Boomkat Product Review:
Angel-Ho takes to Hyperdub with her killer debut album proper, ‘Death Becomes Her’
Metamorphosing from the bullet-riddled chrysalis of her ‘Red Devil’ mixtape into a melodically colourful and vital voice in new electronic club music, the South African artist is accompanied by guest vox from K Rizz, Queezy and K-$, plus production by Gaika, Nunu, Bon and Asmara Maroof, who all play their role in “killing the old self, and expressing a poetic way of assuming a new identity.”
The album is thus about “emancipation and trans identity”, and reveals Angel-Ho as a gifted lyricist/vocalist as well as a master of curious, probing arrangements of tone, texture and rhythm. But, for anyone familiar (or even slightly obsessed) with her fractious ‘Red Devil’ mixtape, her advance into far more tempered and filigree sound organisation may come as a shock. Her music now more closely resembles the hard-won styles of Arca and Lotic, with stronger binds to mutant R&B and Rap, as well as core influence from SA musics such as Gqom and Kwaito.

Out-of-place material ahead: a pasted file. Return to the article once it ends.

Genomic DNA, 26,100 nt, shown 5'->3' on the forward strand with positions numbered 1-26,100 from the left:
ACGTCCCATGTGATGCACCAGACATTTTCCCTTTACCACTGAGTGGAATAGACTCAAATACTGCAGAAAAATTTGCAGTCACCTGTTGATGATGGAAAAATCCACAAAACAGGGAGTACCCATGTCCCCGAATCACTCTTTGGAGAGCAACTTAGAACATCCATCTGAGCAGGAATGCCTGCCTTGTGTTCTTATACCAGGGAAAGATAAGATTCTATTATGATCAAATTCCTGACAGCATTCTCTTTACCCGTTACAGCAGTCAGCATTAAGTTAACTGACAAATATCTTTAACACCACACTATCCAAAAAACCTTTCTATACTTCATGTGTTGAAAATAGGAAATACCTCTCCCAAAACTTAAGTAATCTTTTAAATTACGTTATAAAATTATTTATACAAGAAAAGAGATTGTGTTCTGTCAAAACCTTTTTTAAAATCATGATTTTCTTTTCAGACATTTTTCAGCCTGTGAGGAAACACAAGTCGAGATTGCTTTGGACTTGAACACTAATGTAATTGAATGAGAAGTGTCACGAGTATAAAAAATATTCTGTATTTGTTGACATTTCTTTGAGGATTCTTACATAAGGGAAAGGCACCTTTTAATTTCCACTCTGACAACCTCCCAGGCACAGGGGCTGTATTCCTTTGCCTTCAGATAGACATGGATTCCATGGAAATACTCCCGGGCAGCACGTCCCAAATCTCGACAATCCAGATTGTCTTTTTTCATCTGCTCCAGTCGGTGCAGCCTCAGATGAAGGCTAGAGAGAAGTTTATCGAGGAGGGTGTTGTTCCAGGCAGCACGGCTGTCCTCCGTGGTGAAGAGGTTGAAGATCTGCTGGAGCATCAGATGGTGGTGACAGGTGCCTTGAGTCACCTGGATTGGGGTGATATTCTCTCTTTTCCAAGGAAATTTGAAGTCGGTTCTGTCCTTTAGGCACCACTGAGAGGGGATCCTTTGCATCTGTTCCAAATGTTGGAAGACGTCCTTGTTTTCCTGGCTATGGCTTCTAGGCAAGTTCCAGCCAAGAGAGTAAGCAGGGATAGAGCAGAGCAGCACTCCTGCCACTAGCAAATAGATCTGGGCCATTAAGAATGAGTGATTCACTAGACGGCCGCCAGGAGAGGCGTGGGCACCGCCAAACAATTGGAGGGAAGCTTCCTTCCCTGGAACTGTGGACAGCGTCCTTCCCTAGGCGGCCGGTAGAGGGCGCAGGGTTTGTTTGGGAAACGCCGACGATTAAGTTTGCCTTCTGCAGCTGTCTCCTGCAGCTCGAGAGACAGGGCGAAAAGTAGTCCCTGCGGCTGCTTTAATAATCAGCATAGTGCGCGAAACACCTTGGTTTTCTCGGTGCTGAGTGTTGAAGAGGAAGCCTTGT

Where her previous releases were effectively dizzying, abstract descriptions of South Africa and the trans-global Black and queer experience, ‘Death Becomes Her’ merges the figurative and brutalist with more literal, and poetic expressions, for a varied and full frontal definition of Angel-Ho as an artist. Songs such as the Kwaito-esque dance-pop of ‘Like A Girl’, and ‘Muse To You’ are just that, proper dance songs with verse/chorus structures and stunningly animated/animating rhythms, while ‘Baby Tee’ offers a smart sidespin on R&B conventions, and others naturally push the prism toward the avant, as with the use of Bee-Gees choruses in the blinding, off-key and jagged ‘Live’ or the Coil-ed poise of ‘Pose’, or the keening, oblique shape of ‘Bussy’.